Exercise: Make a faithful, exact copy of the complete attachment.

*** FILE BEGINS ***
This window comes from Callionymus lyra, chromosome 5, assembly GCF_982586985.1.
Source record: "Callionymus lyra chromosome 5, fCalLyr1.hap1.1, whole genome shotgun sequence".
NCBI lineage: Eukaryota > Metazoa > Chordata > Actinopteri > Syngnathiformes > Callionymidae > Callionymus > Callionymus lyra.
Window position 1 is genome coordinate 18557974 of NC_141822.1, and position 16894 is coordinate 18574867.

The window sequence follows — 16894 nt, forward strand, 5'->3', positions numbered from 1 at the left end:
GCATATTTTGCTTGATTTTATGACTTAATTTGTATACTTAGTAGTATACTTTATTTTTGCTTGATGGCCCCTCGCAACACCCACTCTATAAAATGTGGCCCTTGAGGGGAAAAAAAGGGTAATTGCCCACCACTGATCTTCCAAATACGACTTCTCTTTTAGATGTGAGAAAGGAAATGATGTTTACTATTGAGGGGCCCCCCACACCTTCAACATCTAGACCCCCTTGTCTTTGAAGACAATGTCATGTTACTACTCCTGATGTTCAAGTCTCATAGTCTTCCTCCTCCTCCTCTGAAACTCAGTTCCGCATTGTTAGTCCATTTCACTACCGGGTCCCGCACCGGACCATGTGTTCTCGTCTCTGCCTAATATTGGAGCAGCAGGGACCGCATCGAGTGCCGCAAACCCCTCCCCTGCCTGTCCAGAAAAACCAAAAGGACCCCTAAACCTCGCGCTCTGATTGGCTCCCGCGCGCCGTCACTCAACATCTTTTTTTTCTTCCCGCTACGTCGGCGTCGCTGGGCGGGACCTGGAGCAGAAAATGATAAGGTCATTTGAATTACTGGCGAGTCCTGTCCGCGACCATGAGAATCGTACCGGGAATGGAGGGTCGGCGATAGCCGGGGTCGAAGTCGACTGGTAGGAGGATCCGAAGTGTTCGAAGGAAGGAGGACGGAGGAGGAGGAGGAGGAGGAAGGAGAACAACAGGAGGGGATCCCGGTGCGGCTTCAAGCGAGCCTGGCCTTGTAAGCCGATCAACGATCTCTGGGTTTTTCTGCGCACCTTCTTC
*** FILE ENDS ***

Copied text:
This window comes from Callionymus lyra, chromosome 5, assembly GCF_982586985.1.
Source record: "Callionymus lyra chromosome 5, fCalLyr1.hap1.1, whole genome shotgun sequence".
NCBI lineage: Eukaryota > Metazoa > Chordata > Actinopteri > Syngnathiformes > Callionymidae > Callionymus > Callionymus lyra.
Window position 1 is genome coordinate 18557974 of NC_141822.1, and position 16894 is coordinate 18574867.

The window sequence follows — 16894 nt, forward strand, 5'->3', positions numbered from 1 at the left end:
GCATATTTTGCTTGATTTTATGACTTAATTTGTATACTTAGTAGTATACTTTATTTTTGCTTGATGGCCCCTCGCAACACCCACTCTATAAAATGTGGCCCTTGAGGGGAAAAAAAGGGTAATTGCCCACCACTGATCTTCCAAATACGACTTCTCTTTTAGATGTGAGAAAGGAAATGATGTTTACTATTGAGGGGCCCCCCACACCTTCAACATCTAGACCCCCTTGTCTTTGAAGACAATGTCATGTTACTACTCCTGATGTTCAAGTCTCATAGTCTTCCTCCTCCTCCTCTGAAACTCAGTTCCGCATTGTTAGTCCATTTCACTACCGGGTCCCGCACCGGACCATGTGTTCTCGTCTCTGCCTAATATTGGAGCAGCAGGGACCGCATCGAGTGCCGCAAACCCCTCCCCTGCCTGTCCAGAAAAACCAAAAGGACCCCTAAACCTCGCGCTCTGATTGGCTCCCGCGCGCCGTCACTCAACATCTTTTTTTTCTTCCCGCTACGTCGGCGTCGCTGGGCGGGACCTGGAGCAGAAAATGATAAGGTCATTTGAATTACTGGCGAGTCCTGTCCGCGACCATGAGAATCGTACCGGGAATGGAGGGTCGGCGATAGCCGGGGTCGAAGTCGACTGGTAGGAGGATCCGAAGTGTTCGAAGGAAGGAGGACGGAGGAGGAGGAGGAGGAGGAAGGAGAACAACAGGAGGGGATCCCGGTGCGGCTTCAAGCGAGCCTGGCCTTGTAAGCCGATCAACGATCTCTGGGTTTTTCTGCGCACCTTCTTC